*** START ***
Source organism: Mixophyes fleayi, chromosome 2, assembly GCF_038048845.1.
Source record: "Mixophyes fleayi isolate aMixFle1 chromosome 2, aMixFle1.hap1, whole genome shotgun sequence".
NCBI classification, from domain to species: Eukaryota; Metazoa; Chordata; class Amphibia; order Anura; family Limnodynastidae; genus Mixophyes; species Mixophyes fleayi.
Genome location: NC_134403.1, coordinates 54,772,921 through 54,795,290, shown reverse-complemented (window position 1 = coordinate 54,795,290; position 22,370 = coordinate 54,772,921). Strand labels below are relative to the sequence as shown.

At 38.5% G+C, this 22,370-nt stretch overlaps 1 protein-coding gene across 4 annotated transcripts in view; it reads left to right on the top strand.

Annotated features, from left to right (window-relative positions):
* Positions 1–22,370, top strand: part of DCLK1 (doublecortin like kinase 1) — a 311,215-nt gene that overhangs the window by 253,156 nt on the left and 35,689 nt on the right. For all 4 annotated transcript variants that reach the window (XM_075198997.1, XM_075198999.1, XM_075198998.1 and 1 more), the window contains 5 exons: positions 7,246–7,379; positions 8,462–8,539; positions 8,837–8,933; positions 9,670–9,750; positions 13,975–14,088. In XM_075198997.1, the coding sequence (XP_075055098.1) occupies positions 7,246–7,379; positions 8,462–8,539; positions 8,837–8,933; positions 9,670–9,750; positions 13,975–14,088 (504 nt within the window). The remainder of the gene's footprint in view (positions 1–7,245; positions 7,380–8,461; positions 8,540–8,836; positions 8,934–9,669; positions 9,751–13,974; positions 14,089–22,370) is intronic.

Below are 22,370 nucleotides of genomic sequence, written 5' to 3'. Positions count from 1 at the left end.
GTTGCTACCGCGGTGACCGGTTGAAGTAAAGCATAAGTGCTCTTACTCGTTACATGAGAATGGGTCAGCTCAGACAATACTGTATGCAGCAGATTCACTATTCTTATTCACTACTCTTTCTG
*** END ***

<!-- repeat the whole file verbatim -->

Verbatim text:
Source organism: Mixophyes fleayi, chromosome 2, assembly GCF_038048845.1.
Source record: "Mixophyes fleayi isolate aMixFle1 chromosome 2, aMixFle1.hap1, whole genome shotgun sequence".
NCBI classification, from domain to species: Eukaryota; Metazoa; Chordata; class Amphibia; order Anura; family Limnodynastidae; genus Mixophyes; species Mixophyes fleayi.
Genome location: NC_134403.1, coordinates 54,772,921 through 54,795,290, shown reverse-complemented (window position 1 = coordinate 54,795,290; position 22,370 = coordinate 54,772,921). Strand labels below are relative to the sequence as shown.

At 38.5% G+C, this 22,370-nt stretch overlaps 1 protein-coding gene across 4 annotated transcripts in view; it reads left to right on the top strand.

Annotated features, from left to right (window-relative positions):
* Positions 1–22,370, top strand: part of DCLK1 (doublecortin like kinase 1) — a 311,215-nt gene that overhangs the window by 253,156 nt on the left and 35,689 nt on the right. For all 4 annotated transcript variants that reach the window (XM_075198997.1, XM_075198999.1, XM_075198998.1 and 1 more), the window contains 5 exons: positions 7,246–7,379; positions 8,462–8,539; positions 8,837–8,933; positions 9,670–9,750; positions 13,975–14,088. In XM_075198997.1, the coding sequence (XP_075055098.1) occupies positions 7,246–7,379; positions 8,462–8,539; positions 8,837–8,933; positions 9,670–9,750; positions 13,975–14,088 (504 nt within the window). The remainder of the gene's footprint in view (positions 1–7,245; positions 7,380–8,461; positions 8,540–8,836; positions 8,934–9,669; positions 9,751–13,974; positions 14,089–22,370) is intronic.

Below are 22,370 nucleotides of genomic sequence, written 5' to 3'. Positions count from 1 at the left end.
GTTGCTACCGCGGTGACCGGTTGAAGTAAAGCATAAGTGCTCTTACTCGTTACATGAGAATGGGTCAGCTCAGACAATACTGTATGCAGCAGATTCACTATTCTTATTCACTACTCTTTCTG